Adapting TBI Express communication partner training for leaders of a community peer support group for adults with acquired brain injury (ABI): is it feasible, acceptable and potentially effective?

About the Project

Project aims and objective:

Communication difficulties are a common and persisting consequence of Acquired Brain Injury (ABI). People with communication impairment following ABI are a vulnerable cohort and are highly susceptible to social exclusion, isolation and poor quality of life, particularly in the community context. Broadly, my project aims to enable significant people to accept and allow a person with communication impairment following ABI to participate in their community. Specifically, my project will examine the effectiveness of delivering an evidence based communication partner training (CPT) program (TBI Express, by Prof Togher, et al) in the context of a state-wide community support group for adults with ABI in Queensland, called STEPS (Skills To Enable People and communities).

Data from the project will be used to inform further communication partner training contexts (health and non-health), contribute to evidence based practice guidelines for ABI, be embedded into ongoing STEPS Leaders training programs and be translated into clinical practice of Speech Pathology teams within the Division of Rehabilitation, PAH.


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Project significance:

While there is a growing body of evidence to support the use of CPT with family members (Togher et al., 2002), health professionals (Behn et al.,2012; Cameron et al., 2016), students (Legg et al., 2005), people with developmental disabilities (Bloomberg et al., 2003) and police officers (Togher L, et al., 2002), there is currently a lack of evidence into the use of CPT with community-based support groups for people with ABI. The current project will explore the effectiveness and feasibility of delivering CPT to STEPS program Leaders.  Significantly, the Leaders of each STEPS group consists of a 'peer' leader who co-leads with a local service provider, therefore achieving valuable consumer engagement.  Additionally, approximately 300 people with ABI and their families have participated in a STEPS Program in metropolitan, rural and regional areas of Qld in the last 2 years alone.  The extensive reach that this community support program for adults with ABI has across Qld cannot be underestimated, hence the STEPS Leaders require evidence based communication training in order to achieve the inclusion and connection that people with ABI deserve in their local community.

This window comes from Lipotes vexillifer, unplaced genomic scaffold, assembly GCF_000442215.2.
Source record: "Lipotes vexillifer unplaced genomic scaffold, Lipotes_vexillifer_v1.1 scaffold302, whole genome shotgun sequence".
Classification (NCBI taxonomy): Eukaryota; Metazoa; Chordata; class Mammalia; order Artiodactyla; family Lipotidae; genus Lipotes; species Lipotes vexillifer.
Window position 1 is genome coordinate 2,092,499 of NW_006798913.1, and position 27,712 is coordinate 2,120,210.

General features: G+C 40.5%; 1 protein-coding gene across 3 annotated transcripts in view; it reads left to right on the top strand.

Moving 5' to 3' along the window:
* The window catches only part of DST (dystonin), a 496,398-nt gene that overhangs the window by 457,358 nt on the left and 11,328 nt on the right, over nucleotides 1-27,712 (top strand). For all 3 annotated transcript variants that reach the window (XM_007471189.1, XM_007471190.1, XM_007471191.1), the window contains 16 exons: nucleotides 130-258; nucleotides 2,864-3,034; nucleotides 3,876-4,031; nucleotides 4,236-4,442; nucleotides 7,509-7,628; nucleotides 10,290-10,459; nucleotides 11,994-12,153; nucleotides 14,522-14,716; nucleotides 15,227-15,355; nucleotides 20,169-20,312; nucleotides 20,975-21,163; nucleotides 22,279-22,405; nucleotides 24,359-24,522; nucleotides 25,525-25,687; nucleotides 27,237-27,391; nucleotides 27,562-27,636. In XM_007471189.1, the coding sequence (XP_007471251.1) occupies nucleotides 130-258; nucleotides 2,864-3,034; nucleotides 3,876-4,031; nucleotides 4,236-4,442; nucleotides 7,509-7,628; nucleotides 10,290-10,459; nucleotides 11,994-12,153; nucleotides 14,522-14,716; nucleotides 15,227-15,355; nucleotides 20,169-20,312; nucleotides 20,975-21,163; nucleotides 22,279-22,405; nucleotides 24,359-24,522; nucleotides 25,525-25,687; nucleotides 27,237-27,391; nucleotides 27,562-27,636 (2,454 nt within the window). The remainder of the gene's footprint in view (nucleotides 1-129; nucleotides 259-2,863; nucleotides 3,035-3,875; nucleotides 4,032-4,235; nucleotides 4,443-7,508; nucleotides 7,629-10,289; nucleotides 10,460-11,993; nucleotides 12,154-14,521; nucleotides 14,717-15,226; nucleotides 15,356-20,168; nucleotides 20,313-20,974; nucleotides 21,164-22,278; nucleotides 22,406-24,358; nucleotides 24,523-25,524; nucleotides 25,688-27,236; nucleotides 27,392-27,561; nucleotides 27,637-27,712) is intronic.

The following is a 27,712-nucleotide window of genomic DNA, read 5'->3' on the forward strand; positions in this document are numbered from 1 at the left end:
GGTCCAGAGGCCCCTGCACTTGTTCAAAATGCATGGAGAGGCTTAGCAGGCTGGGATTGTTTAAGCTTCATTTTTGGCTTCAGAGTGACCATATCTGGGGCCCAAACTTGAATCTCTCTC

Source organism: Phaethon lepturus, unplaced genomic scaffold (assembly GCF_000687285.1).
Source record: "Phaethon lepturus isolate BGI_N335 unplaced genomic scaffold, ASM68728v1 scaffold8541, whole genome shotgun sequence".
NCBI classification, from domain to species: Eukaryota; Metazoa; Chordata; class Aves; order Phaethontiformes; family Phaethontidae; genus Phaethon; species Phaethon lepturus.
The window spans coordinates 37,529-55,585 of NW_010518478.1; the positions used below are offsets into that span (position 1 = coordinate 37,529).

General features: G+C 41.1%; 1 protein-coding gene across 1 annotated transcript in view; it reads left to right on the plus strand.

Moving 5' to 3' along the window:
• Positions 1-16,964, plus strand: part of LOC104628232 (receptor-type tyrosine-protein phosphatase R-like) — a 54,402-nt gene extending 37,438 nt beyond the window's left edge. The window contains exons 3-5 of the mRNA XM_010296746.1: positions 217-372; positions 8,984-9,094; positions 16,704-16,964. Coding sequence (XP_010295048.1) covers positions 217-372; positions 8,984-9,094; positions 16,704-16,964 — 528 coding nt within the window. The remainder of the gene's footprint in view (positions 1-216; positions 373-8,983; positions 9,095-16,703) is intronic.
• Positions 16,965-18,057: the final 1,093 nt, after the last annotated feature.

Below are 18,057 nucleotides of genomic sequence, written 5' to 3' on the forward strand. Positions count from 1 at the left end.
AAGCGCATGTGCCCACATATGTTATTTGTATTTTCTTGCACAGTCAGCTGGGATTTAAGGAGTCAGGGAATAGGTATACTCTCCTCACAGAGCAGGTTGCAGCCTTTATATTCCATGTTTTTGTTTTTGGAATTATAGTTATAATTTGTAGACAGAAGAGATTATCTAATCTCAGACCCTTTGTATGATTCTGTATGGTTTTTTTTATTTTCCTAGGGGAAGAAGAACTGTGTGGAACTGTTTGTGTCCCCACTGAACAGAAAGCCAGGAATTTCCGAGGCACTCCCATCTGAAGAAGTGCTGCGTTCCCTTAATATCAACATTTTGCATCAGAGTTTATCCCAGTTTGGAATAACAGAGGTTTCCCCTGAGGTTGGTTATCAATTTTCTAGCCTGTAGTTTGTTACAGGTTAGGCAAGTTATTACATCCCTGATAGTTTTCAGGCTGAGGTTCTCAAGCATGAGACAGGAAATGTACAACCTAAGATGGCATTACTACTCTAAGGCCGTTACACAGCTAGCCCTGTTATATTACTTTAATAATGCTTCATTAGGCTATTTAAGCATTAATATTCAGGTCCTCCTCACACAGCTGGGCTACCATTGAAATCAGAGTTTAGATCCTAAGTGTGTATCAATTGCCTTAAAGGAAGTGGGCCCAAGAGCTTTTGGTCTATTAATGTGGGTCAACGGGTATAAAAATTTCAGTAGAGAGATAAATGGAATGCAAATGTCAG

Project Status:

The project commenced in 2018 and is currently focused on disseminating the project report and liaison with special interest group across the Brain Injury Rehabilitation Service continuum.

The research team has updated and integrated Communication Partner Training content (based on TBI Express) into all STEPS Leader training content and has a growing appreciation for the importance of effective communication in the ABI population.

Project Funding:

This project is funded by a Hopkins Centre Seed Grant and the Motor Accident Insurance Commission (MAIC).

The project is proudly supported by Griffith University; the Division of Rehabilitation at Princess Alexandra Hospital, Metro South Hospital and Health Service; University of Technology Sydney; The University of Sydney; and The University of Queensland.

Research Team: 

Clare Morgan, Division of Rehabilitation, Princess Alexandra Hospital, Metro South Hospital and Health Service 

Emma Power, University of Technology Sydney, Graduate School of Health, NSW, Australia; and Faculty of Health and Medicine, Brain and Mind Centre, The University of Sydney, NSW, Australia

Emma Finch, School of Health and Rehabilitation Sciences, The University of Queensland; Speech Pathology Department, Princess Alexandra Hospital; and Centre for Functioning and Health Research, Metro South Hospital and Health Service

Elizabeth Kendall, The Hopkins Centre, Griffith University 

Leanne Togher, Faculty of Health and Medicine, Brain and Mind Centre, The University of Sydney, NSW, Australia

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